flower, But be the serpent under 't. Shalopart. 7. To carry, as in trust. He was a thief, and had the bag, and kare what was put therein. shr. 8. To support; to keep from falling: frequently with up. Under colour of rooting out popery, the most effectual means to bear up the state of religion may be removed, and so a way be made either for paganism, or for barbarism, to enter. Hazier. And Samson took hold of the two middle pillars upon which the house stood, and on which it was borne up. wo. A religious hope does not only bear of the mind under her sufferings, but makes her rejcice in them. Addios. Some power invisible supports his soul, And bears it up in all its wonted greatness. Addisor. 9. To keep afloat; to keep from sinking: sometimes with up.
The waters increased, and bare up the ark, and it was lifted up above the earth. Genesis.
a.o. To support with proportionate strength:
...15. To be capable of; to admit.
Animals that use a great deal of labour and exercise, have their solid parts more elastick and strong; they can bear, and ; to have, stronger food rbuthnot on Aliments. II. To carry in the mind, as love, hate. How did the open multitude reveal The wond’rous love they bear him underhand! Daniel. They bear great faith and obedience to the kings. Bacon. Darah, the eldest, bears a generous mind, 35ut to implacable revenge inclin'd. Dryden. The coward bore the man immortal spite. - Dryden. As for this gentleman, who is fond of her, she Beareth him an invincible hatred. Swift. That inviolable love I bear to the land of my nativity, prevailed upon me to engage in so bold an attempt. Swift. 12. To endure, as pain, without sinking. It was not an enemy that reproached me,then I ceuld have borne it. . Paint. 33. To suffer; to undergo, as punishment or misfortune. I have borne chastisements, I will not offend any more. job. %. which was torn of beasts I brought not unto thee, I bare the loss of it; of my hand didst thou require it. Genesis. 14. To permit ; to suffer without resentment. To reject all orders of the church which men have established, is to think worse of the laws of
men, in this respect, than either o: of wise men alloweth, or the law of God itself will bear. Hooker.
Not the gods, nor angry Jove, will bear
Being the son of one earl of Pem younger brother to another, who liberally suplied his expence, beyond what his annuity from #. father could bear. Clarendon. Give his thought either the same turn, if our
tongue will bear it; or, if not, vary but the
dress. Dryden. Do not charge your coins with more uses than they can bear. It is the method of such as love any science, to discover all others in it. Addison. ad he not been eager to find mistakes, he would not have strained my works to such a sense as they will not bear. Atterbury. In all criminal cases, the most favourable interpretation should be put upon words that th possibly can bear. 16. To produce, as fruit. ere be some plants that bear no flower, and yet bear fruit: there be some that bear flowers, and no fruit: there be some that bear neither flowers nor fruit. Bacon. They wing'd their flight aloft; thenstooping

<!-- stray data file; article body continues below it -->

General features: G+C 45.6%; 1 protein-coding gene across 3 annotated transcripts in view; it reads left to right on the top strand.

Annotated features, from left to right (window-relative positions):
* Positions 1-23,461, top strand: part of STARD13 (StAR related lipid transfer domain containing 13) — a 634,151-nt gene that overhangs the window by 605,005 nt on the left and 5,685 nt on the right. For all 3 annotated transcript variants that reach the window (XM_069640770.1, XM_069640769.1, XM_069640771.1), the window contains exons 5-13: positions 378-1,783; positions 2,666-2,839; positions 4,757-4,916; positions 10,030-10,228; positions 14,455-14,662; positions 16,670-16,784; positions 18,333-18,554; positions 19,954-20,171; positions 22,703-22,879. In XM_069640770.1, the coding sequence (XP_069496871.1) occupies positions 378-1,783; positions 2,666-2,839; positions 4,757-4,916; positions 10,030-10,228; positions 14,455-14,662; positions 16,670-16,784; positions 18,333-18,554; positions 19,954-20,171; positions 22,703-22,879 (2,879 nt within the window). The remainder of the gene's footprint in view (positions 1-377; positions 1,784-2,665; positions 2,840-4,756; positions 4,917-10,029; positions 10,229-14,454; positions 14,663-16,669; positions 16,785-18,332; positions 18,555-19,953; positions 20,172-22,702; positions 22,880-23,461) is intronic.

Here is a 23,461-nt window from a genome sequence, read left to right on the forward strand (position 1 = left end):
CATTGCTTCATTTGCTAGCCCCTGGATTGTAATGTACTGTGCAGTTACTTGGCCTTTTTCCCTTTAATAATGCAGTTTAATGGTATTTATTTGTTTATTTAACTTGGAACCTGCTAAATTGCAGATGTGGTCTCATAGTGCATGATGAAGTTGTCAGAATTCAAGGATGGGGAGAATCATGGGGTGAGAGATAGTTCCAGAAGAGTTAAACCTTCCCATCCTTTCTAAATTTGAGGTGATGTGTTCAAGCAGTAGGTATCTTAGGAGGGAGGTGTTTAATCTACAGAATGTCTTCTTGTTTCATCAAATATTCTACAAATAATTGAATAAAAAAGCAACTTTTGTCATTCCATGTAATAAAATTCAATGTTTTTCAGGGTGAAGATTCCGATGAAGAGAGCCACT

18. To give birth to ; to be the native place of. Here dwelt the mandivine whom Samos bore, But now self-banish'd from his native shore. Dryden, 19. To possess, as power or honour. When vice prevails, and impious men bearsway, The post of honour is a private station. Addison. 20. To gain ; to win : commonly with away. As it more concertis the Turk than Rhodes, So may he with more facile question bear it; For that it stands not in such warlike brace. - Soakroears. Because the Greek and Latin have ever borna away the prerogative from all other tongues, they shall serve as touchstones to make our trials by. Carnow. Some think to bear it by speaking a great word, and being peremptory; and go on, and take by admittance that which they cannot make good. - Buzon. 21. To maintain ; to keep up. He finds the pleasure and credit of bearing a part in the conversation, and of hearing his reasons approved. ocks. 22. To support any thing, good or bad. I was carried on to observe, how they did Bear their fortunes, and how they did employ their times. - *** whe 23. To exhibit. Ye Trojan flames, your testimony bear, What I perform'd, and what I suffer'd there. - Dryden. 24. To be answerable for. If I bring him not unto thee, let me bear the blame. Genesis. O more than madmen! you yourselves shall
bear The guilt of blood and sacrilegious war ! Dryd.
25. To supply. broke, and
What have you under your arm Somewhat that will bear your chargés in your pilgrimage 2 Drydew. 26. To be the object of. This is unusual. I'll be your father and your brother too: Let me but bear your love, I'll bear your cares. - - 'hakspears. 27. To behave ; to act in any character. Some good instruction give, How I may bear me here. Shakob-are. Hathhebornehimself penitent in prison; SBai.’
28. To hold; to restrain: with off.
Do you suppose the state of this réâlm to be now so feeble, that it cannot bear off a greater blow than this? Hayward.
29. To impel; to urge ; to push: with some particle noting the direction of the impulse; as, down, on, back, forward. The residue were so disordered as they could not, conveniently fight or fly, and not only justled and lore down one another; but in their , confused ouins back, brake a part of the avant guar Sir jobn Hayward. Contention, like a horse § yward. Full of high feeding, madly hath broke loose, And bears down it. him. Shakspeare. Their * oars, and floating planks, withstan Their passage, while they labour to the land, And o: tides bear back upon th' uncertain Sand. Now with a noiseless gentle course It keeps within the middle bed; Anon it lifts aloft the head,